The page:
Jeanne Clery Disclosure of Campus Security Policy
& Campus Crime Statistics Act
The Jeanne Clery Disclosure of Campus Security Policy and Campus Crime Statistics Act is the landmark federal law, originally known as the Campus Security Act, that requires colleges and universities across the United States to disclose information about crime on and around their campuses. Because the law is tied to participation in federal student financial aid programs it applies to most institutions of higher education both public and private. It is enforced by the U.S. Department of Education. The “Clery Act” is named in memory of 19 year old Lehigh University freshman Jeanne Ann Clery (pictured left) who was raped and murdered while asleep in her residence hall room on April 5, 1986.
Jeanne’s parents, Connie and Howard, discovered that students hadn’t been told about 38 violent crimes on the Lehigh campus in the three years before her murder. They joined with other campus crime victims and persuaded Congress to enact this law, which was originally known as the “Crime Awareness and Campus Security Act of 1990.”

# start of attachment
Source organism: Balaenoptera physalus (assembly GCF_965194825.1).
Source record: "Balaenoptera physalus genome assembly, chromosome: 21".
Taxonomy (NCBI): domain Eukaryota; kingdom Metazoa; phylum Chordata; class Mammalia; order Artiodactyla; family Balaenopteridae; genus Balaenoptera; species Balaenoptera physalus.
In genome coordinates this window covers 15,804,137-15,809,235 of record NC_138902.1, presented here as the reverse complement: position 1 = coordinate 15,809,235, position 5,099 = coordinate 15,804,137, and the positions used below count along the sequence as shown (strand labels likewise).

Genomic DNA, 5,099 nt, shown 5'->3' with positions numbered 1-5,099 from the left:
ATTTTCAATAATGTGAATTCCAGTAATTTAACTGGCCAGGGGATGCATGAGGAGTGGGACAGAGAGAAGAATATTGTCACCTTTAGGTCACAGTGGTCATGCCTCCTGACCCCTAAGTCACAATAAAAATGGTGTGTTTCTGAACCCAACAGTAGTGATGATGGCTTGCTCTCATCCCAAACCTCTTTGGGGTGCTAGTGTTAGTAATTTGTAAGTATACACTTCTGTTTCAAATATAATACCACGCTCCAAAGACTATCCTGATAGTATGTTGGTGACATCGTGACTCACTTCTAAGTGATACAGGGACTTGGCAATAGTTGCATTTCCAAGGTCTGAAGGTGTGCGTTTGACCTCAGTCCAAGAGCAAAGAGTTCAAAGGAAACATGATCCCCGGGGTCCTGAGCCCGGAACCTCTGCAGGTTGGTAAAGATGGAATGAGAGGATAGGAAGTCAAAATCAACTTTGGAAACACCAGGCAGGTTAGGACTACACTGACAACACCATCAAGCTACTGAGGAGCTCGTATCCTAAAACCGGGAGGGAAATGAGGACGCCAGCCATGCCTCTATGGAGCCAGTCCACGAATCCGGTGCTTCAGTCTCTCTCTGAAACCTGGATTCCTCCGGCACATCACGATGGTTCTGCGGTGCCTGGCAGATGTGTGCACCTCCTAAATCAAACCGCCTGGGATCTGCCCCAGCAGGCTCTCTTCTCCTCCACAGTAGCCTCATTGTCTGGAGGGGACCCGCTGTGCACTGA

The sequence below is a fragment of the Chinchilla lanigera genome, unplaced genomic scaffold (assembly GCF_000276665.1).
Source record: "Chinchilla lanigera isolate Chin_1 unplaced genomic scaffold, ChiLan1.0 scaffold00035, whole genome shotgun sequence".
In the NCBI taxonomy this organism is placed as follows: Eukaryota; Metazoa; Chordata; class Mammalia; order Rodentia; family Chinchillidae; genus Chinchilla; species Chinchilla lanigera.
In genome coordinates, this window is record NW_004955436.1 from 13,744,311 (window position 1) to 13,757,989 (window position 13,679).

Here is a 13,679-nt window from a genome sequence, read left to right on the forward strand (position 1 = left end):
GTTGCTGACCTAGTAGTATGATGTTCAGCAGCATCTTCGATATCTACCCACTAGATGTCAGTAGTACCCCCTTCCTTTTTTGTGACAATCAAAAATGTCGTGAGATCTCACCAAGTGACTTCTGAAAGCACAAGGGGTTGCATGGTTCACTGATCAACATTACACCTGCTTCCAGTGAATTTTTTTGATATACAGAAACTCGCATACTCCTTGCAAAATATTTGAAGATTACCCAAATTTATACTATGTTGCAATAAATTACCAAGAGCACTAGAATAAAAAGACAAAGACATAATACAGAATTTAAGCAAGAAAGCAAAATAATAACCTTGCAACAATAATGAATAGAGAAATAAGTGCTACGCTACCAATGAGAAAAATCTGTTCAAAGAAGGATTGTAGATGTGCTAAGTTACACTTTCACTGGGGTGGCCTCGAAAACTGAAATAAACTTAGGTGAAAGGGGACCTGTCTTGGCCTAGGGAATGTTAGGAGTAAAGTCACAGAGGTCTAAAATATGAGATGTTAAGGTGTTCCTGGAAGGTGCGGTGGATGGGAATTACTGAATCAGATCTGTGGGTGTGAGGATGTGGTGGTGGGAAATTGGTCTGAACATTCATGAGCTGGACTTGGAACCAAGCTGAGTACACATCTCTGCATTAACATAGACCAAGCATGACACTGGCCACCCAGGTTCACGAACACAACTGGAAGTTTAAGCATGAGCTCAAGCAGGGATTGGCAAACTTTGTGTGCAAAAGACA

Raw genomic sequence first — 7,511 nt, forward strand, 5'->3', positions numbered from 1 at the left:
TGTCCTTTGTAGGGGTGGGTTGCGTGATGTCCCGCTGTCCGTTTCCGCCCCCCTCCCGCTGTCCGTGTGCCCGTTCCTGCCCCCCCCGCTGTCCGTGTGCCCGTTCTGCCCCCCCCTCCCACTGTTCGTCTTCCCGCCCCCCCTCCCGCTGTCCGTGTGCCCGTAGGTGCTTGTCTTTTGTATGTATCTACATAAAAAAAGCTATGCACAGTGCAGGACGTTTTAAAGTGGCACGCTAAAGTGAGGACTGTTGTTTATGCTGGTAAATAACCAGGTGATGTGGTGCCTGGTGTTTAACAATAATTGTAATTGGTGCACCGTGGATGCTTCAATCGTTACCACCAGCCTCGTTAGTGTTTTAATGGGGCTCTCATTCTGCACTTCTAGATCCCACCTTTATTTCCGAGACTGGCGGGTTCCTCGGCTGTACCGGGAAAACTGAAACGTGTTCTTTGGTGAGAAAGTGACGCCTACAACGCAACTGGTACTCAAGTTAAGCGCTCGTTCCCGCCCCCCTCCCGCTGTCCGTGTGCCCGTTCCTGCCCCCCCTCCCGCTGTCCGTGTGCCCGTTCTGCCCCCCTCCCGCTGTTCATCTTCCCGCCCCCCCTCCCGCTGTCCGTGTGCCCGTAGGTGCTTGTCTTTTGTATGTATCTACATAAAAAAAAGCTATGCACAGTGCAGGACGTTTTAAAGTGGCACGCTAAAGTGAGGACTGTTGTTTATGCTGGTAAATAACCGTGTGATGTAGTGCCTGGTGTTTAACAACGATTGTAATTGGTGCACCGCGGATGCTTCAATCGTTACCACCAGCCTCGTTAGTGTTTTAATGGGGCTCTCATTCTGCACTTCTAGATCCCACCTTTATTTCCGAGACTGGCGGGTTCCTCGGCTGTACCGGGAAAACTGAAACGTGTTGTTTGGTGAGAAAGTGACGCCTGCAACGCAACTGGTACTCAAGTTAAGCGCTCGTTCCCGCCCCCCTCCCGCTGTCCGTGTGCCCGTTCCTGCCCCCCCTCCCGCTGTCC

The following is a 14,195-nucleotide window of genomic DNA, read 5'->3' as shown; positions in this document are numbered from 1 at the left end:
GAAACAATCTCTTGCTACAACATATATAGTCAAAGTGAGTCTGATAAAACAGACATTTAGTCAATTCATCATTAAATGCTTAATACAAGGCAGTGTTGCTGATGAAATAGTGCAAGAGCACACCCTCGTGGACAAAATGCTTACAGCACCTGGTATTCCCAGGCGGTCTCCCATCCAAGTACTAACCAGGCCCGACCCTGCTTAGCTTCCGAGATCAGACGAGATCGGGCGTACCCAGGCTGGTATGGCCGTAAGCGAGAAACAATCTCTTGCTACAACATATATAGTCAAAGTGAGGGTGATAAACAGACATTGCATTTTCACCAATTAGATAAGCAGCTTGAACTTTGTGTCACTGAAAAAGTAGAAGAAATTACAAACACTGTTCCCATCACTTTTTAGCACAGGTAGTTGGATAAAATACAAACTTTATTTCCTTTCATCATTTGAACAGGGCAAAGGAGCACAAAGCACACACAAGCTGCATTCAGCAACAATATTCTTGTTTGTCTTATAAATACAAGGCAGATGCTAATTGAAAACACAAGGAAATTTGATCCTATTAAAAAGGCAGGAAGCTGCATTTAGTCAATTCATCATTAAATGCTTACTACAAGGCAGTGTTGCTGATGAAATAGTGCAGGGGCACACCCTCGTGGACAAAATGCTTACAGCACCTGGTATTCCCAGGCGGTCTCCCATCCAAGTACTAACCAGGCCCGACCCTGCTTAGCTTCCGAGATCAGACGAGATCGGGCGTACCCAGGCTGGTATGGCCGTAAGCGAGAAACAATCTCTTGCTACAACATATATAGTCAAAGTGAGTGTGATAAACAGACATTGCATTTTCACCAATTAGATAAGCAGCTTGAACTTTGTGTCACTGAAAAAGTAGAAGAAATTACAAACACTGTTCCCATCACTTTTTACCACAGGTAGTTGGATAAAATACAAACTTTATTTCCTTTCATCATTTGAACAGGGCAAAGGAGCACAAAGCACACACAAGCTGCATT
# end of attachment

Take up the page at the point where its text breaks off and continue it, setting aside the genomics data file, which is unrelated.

The law was amended in 1992 to add a requirement that schools afford the victims of campus sexual assault certain basic rights, and was amended again in 1998 to expand the reporting requirements. The 1998 amendments also formally named the law in memory of Jeanne Clery. The law was most amended in 2000 to require schools beginning in 2003 to notify the campus community about where public “Megan’s Law” information about registered sex offenders on campus could be obtained. All California Megan’s Law information is now accessible on the California Department of Justice website.
Sexual offender information can also be obtained using federal classification criteria on the Family Watchdog website.